A prominent feature of Jupiter’s surface is the Great Red Spot, which has been observed continuously since the 1830s. Jupiters red spot was easy to discover because of its prominent coloring. Now a new spot has been discovered that can only be seen in the infrared.
Dubbed the “Great Cold Spot,” it exists not in the thick clouds of Jupiter, but in its thin upper atmosphere, a region driven by Jupiter’s strong magnetic field. Jupiter magnetic field causes ionized particles to stream toward its magnetic poles, creating aurora similar to those we see on Earth. When ionized particles strike Jupiter’s upper atmosphere, it causes that region of the upper atmosphere to heat up. It’s generally been thought that the temperature of the upper atmosphere was rather static, with its temperature cooling as you move farther from the polar regions. But detailed infrared images show Jupiter’s upper atmosphere is complex and dynamic.
Using data from NASA’s InfraRed Telescope Facility, a team analyzed the thermal properties of Jupiter’s upper atmosphere near the polar region. They found a cold region similar in size to the Great Red Spot. With data gathered over 15 years, the team could see the cold spot evolve and change, growing and shrinking over time. This indicates that the feature is persistent and dynamic, similar to the Great Red Spot. Thus the upper atmosphere has a complex weather system similar to that of Jupiter’s lower atmosphere.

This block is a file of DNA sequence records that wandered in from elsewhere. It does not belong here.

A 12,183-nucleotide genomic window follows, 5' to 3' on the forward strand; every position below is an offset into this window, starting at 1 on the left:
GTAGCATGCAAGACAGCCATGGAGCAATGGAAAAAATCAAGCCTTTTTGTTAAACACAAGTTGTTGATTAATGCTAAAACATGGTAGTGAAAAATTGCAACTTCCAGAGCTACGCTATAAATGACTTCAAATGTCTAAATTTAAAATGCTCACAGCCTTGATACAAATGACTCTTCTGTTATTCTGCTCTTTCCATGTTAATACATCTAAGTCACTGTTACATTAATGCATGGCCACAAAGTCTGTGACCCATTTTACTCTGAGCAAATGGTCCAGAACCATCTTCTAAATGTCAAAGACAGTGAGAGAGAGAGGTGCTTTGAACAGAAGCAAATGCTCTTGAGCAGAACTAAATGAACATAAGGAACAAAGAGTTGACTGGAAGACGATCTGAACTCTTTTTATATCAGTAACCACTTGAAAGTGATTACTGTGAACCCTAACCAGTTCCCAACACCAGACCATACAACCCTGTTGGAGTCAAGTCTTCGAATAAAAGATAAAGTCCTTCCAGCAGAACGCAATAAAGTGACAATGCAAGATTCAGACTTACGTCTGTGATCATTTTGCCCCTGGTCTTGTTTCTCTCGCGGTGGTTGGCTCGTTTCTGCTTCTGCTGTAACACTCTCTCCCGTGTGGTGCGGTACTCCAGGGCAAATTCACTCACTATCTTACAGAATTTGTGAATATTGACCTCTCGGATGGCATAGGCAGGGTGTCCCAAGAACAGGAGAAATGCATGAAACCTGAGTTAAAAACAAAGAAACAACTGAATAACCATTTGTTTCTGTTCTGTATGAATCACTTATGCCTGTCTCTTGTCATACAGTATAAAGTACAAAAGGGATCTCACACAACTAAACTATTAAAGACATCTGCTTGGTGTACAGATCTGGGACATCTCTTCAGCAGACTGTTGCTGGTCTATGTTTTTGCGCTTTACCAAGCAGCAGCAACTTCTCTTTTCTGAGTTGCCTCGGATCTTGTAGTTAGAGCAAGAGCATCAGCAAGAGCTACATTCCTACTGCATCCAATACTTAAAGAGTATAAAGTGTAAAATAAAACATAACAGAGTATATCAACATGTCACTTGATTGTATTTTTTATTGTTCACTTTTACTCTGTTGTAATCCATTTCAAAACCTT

It remains to be seen whether there are other long-lasting features of Jupiter’s upper atmosphere, but for now we can say that parts of it can be pretty cool.
Paper: Tom S. Stallard, et al. The Great Cold Spot in Jupiter’s upper atmosphere. Geophysical Research Letters. doi: 10.1002/2016GL071956 (2017)